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Winter
2002-03
Vol. 65, No. 2

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Rochester Review--University of Rochester magazine

After Words

CYBER WATCHDOG

Notions of security too often rely on Ďmagical barriers,í says Bruce Schneier í84, one of the nationís leading experts on cybersecurity.

By Jeffrey Marsh

The insecurity of a technological world confronted with cyberhacking, computer viruses, and the threat of terrorist attack means job security to Bruce Schneier í84.

As cofounder and chief technical officer of Counterpane Internet Security, Schneier is well versed in the flaws that lurk in security systems, and a conversation with him can make even the most technologically savvy feel a little insecure.

"Security is only as good as the weakest link," Schneier says between calls from reporters looking for his opinion on a new government cybersecurity report. (He hasnít yet read the report but still offers up some juicy quotes.) "Iím asked all the time how to make things more secure. ĎShould we do this, or should we do that?í I donít know. It depends."

Despite millions of dollars being spent on high-tech security features to protect everything from computer networks to airports, flaws exist in any system, Schneier says. That challenge is what Schneier, a longtime fan of cryptography and codes, finds so interesting.

A former devotee of applying advanced math to codes and ciphers, Schneier has written several books, including 1995ís Applied Cryptography, that are considered vital to the field. Cryptography, or the use of codes to make messages unreadable to those who lack the key that unlocks the hidden data, has long been centered around the concept that math is a perfect vehicle for encrypting information.

While that appealed to the former Rochester physics major, he has come to realize that even the strongest and most unbreakable codes can be made irrelevant when under the right attack.

"Itís like putting a huge stake in the ground and hoping the enemy runs into it," Schneier says. "It doesnít matter how high or how strong you make it, the enemy will just run around it. A lot of cryptography ignores the fact that the enemy just ignores it."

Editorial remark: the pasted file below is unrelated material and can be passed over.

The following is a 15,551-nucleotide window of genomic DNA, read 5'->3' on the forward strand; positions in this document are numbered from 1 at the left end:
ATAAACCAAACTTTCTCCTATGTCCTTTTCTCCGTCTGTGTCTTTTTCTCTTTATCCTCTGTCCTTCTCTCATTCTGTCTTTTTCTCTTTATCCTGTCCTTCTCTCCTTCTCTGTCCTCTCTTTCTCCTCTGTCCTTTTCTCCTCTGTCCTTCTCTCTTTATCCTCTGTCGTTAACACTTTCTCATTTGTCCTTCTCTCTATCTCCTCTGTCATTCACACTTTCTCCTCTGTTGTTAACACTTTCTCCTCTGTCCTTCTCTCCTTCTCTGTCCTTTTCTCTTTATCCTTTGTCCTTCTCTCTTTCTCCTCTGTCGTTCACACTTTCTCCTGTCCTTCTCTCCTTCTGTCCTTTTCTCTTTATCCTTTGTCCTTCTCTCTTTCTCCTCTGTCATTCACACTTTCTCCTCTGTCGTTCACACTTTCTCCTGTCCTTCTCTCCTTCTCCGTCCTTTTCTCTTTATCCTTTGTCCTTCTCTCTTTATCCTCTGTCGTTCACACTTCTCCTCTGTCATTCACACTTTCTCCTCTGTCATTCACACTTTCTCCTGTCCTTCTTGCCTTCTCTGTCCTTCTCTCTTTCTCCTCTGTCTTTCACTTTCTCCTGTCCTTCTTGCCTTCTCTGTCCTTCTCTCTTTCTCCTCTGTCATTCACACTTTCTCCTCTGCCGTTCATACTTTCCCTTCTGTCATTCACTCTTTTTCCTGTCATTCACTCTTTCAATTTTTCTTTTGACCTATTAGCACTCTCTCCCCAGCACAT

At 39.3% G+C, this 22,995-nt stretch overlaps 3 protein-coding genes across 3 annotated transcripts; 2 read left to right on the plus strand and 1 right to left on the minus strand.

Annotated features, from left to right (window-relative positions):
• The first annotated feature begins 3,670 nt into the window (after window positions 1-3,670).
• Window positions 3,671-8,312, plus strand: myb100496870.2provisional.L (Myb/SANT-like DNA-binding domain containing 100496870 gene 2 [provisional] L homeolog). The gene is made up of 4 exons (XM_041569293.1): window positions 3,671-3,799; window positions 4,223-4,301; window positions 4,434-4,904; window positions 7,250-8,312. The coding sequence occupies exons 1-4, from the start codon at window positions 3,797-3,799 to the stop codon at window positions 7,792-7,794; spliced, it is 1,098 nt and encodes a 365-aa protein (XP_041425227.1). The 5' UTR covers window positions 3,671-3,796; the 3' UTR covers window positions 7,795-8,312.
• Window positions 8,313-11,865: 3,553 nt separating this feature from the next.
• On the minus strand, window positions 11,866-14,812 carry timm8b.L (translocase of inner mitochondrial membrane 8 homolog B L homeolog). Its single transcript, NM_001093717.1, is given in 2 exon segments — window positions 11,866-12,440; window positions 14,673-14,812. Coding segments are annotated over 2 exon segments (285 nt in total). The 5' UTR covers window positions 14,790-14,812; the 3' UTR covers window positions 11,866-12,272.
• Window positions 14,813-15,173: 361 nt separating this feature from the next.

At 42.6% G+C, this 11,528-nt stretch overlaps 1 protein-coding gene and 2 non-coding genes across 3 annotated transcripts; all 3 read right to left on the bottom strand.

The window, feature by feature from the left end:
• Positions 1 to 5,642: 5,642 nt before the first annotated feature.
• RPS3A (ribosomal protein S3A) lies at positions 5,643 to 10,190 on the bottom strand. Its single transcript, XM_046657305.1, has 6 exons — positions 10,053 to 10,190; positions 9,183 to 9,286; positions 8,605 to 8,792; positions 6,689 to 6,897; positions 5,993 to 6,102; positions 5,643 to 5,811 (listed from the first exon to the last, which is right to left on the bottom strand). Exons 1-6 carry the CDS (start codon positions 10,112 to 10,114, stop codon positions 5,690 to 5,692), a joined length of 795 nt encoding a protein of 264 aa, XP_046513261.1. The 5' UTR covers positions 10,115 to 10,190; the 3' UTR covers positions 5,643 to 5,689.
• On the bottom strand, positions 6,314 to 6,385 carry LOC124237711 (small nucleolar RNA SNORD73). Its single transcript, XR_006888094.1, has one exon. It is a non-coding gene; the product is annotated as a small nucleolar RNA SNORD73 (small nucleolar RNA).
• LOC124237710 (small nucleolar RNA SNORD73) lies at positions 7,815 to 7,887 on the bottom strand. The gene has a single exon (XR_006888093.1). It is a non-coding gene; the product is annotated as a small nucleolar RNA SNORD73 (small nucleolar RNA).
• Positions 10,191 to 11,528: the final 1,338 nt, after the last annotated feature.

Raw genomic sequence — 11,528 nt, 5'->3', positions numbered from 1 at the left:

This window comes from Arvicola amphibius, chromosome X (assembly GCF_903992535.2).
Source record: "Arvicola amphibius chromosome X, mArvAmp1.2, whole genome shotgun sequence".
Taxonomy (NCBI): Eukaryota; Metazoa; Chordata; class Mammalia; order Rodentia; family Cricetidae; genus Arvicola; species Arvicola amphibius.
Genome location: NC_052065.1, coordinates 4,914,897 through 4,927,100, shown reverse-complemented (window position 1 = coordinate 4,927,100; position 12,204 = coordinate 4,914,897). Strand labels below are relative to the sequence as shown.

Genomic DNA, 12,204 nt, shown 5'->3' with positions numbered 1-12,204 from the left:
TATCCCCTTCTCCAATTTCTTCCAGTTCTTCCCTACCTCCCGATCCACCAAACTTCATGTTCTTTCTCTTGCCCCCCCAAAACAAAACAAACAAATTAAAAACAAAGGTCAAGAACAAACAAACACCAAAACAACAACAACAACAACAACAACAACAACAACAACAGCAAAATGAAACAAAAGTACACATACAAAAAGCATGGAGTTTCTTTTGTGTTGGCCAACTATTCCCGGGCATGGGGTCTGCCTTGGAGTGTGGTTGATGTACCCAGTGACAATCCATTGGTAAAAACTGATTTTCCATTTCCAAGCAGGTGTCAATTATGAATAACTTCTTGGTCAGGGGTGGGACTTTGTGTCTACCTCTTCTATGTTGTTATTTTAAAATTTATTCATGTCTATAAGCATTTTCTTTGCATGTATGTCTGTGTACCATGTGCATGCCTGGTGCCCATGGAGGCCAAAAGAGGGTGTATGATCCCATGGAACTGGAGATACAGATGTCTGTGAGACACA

Thatís why Schneierís company—based in the high-tech epicenter of Silicon Valley, California (although he works from his home in Minneapolis)—takes a more basic approach to offering network security. The equivalent of putting an armed security guard outside a bank vault, Counterpane uses human workers to monitor network traffic and hacking attempts instead of relying solely on fancy code. He says the business is much like a high-tech alarm company, watching for criminals and then shutting down the network or blocking out intruders before they can cause any real damage.

"One thing I always stress to our clients is that technology is not going to save you," Schneier says. "Thereís always some new threat that the people who created that technology did not anticipate."

During positions with the government and Bell Labs early in his career, Schneier continued to hone his interest in codes and cryptography. His books and research, along with his human-focused approach at Counterpane, have established him as an oft-quoted security expert.

For all his focus on the flaws in virtually every security system, Schneier might seem an anxious person. Yet he isnít particularly worried. He says the key is not to focus on the threats.

"Iím not convinced itís all that bad," he says. "Too much of security today as envisioned by our government relies on magical barriers, but those barriers arenít going to work. If you want to be secure, donít think about the barriers. Just live your life."


1984: Strategy and Science

Schneier says most major computer networks are constantly bombarded by the probes of hackers, the majority of whom are kids using easily obtained software. The trick is outsmarting real criminals.

Such a challenge is fitting for someone who was always interested in strategy games, says former Rochester gamer Mary MaloneyHuss í82, an attorney in Philadelphia. A member of the Simulated Gaming Association and the Science Fiction Club, Schneier seemed destined for a high-tech job that pits him against foes, she says.

"Gaming has a lot of practical applications, so Iím not surprised to see a connection there," MaloneyHuss says. "I think what heís doing would be very exciting for him."

MaloneyHuss suspects that Schneierís gaming sensibility plays a part in his success today.

"Heís always had a really great brain for those kind of high-tech issues," she says.



Jeffrey Marsh

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